Photo: Nicole Brumley

Some trans folks feel left out of Trans Awareness Month events

In Communities /

By Stefanie Phillips

This story has been updated from a previous version.

While the pink, blue and white colours of the Transgender Pride Flag were raised above the Kerr Hall Quad on Wednesday, not all trans folks at Ryerson feel included in the events.

A group of about 70 people—made up of mostly staff and faculty at Ryerson—gathered in the Quad Wednesday afternoon for the raising of the flag. The event marked the beginning of Trans Awareness Month, an ongoing series of events that will take place throughout November. The events were organized by Positive Space at Ryerson, a staff and faculty community network which aims to create an inclusive environment for people of all sexual orientations, gender identities and gender expressions.

 This is the first time Positive Space has planned a month of events for Trans Awareness Month.

Laurie Stewart, Co-Chair of Positive Space who identifies as cis-gender said, “We want this month’s events to challenge us to ask what we can do to support our trans colleagues and students in feeling safer and welcome on campus.”

Stewart said less than one per cent of Ryerson employees identify as trans, adding that it was difficult to find people who wanted to speak and represent the trans community.

Art Blake, an associate professor at Ryerson who identifies as a trans, queer guy said he was grateful Positive Space was leading Trans Awareness Month because “it’s hard enough existing as a queer trans person in academia without the added burden of trying to change the institution.”

At the ceremony, Blake said, “It’s a great day to be trans here at Ryerson.” He said, “The diversity of the trans community should be and could be better represented at Ryerson. I stand here today hoping that at each annual trans flag raising ceremony … there will be more trans faculty and staff members up here with me.”

Blake said the university needs effective recruitment, trans visibility and leadership roles. He said better training is required to build empathy and to eradicate the exclusions, bullying and harassment in order to make inclusion a reality at Ryerson.

Camryn Harlick, Ryerson Students’ Union (RSU) vice-president equity, said Positive Space did not include the Trans Collective, which is the only trans-led student organization on campus, or any of the RSU’s six equity service centres in the organization of the events.

“They’ve rolled their eyes at myself and other trans folks in meetings when we bring up our points. After we challenged them they stopped asking to work with us.”

Rachel Trozzolo, Co-Chair of Positive Space, said in an email that their planning committee reached out to the Trans Collective to find out what plans they had for the month to avoid scheduling conflicts and offer potential cross-advertising opportunities.

“We did not receive any response until Oct. 26 – three business days before events began – at which point all of our events had been confirmed,” said Trozzolo.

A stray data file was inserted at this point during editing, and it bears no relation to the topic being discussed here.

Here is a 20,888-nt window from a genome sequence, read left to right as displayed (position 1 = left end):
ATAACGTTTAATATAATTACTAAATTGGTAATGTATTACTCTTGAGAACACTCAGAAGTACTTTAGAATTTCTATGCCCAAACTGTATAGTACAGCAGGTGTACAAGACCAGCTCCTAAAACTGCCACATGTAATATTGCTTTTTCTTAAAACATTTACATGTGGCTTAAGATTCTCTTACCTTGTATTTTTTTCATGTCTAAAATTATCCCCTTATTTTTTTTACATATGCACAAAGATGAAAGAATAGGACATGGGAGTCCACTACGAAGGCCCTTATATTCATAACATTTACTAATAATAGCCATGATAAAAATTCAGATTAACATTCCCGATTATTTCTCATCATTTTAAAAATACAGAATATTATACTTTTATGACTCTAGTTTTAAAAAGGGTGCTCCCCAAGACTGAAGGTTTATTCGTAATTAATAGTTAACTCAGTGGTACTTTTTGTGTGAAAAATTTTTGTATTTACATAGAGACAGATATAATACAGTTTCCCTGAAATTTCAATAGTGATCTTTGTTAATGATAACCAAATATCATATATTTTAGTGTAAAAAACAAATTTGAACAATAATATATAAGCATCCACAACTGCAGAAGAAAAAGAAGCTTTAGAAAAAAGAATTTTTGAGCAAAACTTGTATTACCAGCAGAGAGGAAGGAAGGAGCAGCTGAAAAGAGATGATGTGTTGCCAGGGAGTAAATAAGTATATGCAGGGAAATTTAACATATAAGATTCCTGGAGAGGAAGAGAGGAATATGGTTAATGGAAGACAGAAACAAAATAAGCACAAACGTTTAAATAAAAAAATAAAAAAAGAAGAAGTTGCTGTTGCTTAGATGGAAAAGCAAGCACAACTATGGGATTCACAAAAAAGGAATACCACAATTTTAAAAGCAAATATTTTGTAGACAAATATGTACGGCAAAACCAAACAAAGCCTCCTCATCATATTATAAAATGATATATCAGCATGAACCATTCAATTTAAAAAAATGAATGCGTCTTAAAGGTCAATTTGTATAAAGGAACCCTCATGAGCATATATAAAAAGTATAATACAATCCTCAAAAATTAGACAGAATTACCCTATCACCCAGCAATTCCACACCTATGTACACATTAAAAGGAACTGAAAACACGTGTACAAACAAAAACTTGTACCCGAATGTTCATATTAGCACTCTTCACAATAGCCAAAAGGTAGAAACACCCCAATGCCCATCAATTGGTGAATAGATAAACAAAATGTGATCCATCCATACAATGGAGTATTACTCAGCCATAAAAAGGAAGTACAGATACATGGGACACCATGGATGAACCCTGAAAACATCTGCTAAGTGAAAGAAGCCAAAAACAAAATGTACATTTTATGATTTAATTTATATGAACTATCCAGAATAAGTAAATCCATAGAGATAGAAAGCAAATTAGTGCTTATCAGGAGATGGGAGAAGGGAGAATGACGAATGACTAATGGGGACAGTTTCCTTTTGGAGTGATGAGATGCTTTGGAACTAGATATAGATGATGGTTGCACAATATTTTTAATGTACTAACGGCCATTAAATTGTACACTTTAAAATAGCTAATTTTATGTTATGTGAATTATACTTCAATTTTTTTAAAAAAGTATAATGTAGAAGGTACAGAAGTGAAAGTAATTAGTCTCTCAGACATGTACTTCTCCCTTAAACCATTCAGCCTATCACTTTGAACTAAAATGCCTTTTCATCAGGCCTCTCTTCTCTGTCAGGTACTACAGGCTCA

Trozzolo said the Trans Awareness Month planning committee contacted other trans-identified staff and faculty on campus for the planning of the events.

Harlick said raising the flag on colonized land is “problematic” as it may exclude two-spirit people from the conversation.

But, Riley Kucheran, a two-spirit, Ojibway, PhD student in the Ryerson-York communication and culture program, spoke at the ceremony as part of his land acknowledgement.

In a Facebook post on Wednesday, Harlick said “I have faced nothing but transphobia from Positive Space and you can bet you will NOT see me at any of those events, and I also refuse to support, endorse, or speak positively about these events or anything Positive Space does. It’s been too white, too colonial, and too cis for far too long.”

Harlick said Positive Space has dismissed and ignored their suggestions and the suggestions of some other trans folks at Ryerson.

Stewart said while the Trans Collective provides important support and advocacy for students, Positive Space provides opportunities for community engagement for faculty and staff.

“There are many ways that advocates raise visibility and awareness, and individuals feel supported and represented in different ways. We take joy in what was accomplished yesterday for faculty and staff,” said Stewart in an email.

Correction: Art Blake was previously identified as using they/them pronouns. The professor identifies using he/him pronouns.

– The Eyeopener previously reported there were about 40 people at the event. There were about 70 people in attendance.

-The Eyeopener previously reported this was the first time Ryerson celebrated Trans Awareness Month. This is the first year Positive Space has planned events for Trans Awareness Month.

The Eyeopener regrets these errors.

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